A few key examples of where this Plan does not make it anywhere near the goal posts:
- Food and yard waste diversion: Almost one third of what we currently send to landfills and incinerators is organics---food and yard waste---which we know how to, and must, divert from disposal. For years, DEP regulations have required any entity that generates more than 1 ton of this waste must divert it from disposal. We know how to ban food and yard waste completely, and this plan only gets us halfway to the goal posts.
- The plan still allows 350,000 tons of new capacity for additional ways of combusting waste. If you put lipstick on a ‘new disposal technology’ it’s still a pig. We simply cannot enable more waste disposal by considering additional ways of combusting waste.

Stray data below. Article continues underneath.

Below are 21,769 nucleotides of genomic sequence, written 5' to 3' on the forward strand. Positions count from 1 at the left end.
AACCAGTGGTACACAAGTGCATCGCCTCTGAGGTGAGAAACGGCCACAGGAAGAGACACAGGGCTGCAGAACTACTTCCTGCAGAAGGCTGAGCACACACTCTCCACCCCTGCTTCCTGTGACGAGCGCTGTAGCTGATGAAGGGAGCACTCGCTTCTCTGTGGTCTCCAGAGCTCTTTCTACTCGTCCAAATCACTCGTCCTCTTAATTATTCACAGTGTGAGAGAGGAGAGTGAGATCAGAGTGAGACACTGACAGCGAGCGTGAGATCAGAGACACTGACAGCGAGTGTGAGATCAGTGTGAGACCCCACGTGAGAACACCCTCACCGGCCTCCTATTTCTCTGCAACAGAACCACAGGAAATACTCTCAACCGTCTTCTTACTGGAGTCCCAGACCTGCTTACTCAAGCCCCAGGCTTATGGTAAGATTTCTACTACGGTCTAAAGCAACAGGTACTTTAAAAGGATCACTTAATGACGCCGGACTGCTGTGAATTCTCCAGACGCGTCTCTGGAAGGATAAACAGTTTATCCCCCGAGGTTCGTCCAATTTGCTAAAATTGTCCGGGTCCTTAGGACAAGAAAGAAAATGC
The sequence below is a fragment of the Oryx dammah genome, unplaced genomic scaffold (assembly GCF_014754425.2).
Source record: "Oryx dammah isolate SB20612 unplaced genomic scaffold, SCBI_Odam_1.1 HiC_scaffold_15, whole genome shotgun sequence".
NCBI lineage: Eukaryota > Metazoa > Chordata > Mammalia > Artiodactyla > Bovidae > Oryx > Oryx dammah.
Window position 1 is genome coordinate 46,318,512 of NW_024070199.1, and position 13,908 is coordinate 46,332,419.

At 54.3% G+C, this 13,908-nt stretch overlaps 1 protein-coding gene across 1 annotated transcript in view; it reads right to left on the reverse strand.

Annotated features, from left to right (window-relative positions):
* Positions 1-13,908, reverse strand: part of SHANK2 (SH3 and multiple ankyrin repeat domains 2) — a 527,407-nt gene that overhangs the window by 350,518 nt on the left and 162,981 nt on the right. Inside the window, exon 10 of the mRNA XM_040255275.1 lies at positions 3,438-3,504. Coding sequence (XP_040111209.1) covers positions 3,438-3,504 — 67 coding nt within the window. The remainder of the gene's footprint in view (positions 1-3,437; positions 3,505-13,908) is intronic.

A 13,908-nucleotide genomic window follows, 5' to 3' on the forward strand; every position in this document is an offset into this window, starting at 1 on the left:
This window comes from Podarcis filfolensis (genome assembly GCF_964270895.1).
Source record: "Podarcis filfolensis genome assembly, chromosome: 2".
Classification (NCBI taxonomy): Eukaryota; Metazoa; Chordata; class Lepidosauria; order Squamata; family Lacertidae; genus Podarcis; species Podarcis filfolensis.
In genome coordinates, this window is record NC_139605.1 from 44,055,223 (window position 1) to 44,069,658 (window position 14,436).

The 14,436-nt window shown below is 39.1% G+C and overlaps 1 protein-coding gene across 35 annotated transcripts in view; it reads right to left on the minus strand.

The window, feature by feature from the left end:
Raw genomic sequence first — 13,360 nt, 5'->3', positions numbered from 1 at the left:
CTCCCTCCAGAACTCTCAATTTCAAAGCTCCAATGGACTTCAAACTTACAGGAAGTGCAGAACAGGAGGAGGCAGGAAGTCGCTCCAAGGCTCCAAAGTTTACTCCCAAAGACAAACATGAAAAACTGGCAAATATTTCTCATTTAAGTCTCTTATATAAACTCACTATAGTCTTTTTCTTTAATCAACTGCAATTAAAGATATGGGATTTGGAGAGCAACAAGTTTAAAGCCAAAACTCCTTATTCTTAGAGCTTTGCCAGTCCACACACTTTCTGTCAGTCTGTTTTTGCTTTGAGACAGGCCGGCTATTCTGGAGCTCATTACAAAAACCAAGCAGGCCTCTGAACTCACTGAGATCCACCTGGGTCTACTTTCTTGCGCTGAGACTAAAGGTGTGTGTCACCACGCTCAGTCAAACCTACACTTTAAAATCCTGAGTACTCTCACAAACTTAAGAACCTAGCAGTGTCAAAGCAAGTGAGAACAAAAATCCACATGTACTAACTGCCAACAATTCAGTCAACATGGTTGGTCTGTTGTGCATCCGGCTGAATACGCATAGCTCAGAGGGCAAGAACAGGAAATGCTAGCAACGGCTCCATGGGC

- More than 40% of what is disposed of in landfills and incinerators are materials like paper, cardboard, glass, metal and other things which have been banned from disposal for decades. When asked in the briefing about what more will be done to enforce the bans, the answer came back “We’ll do what we’ve been doing.”
We look forward to working with the DEP on improving this “living document” (DEP’s words) by strengthening its provisions, increasing the goals, and making Massachusetts the leader it could and should be in getting to zero waste.
Since the organization’s founding during the campaign to pass the landmark Clean Water Act in 1972, Clean Water Action has worked to win strong health and environmental protections by bringing issue expertise, solution-oriented thinking, and people power to the table. www.cleanwater.org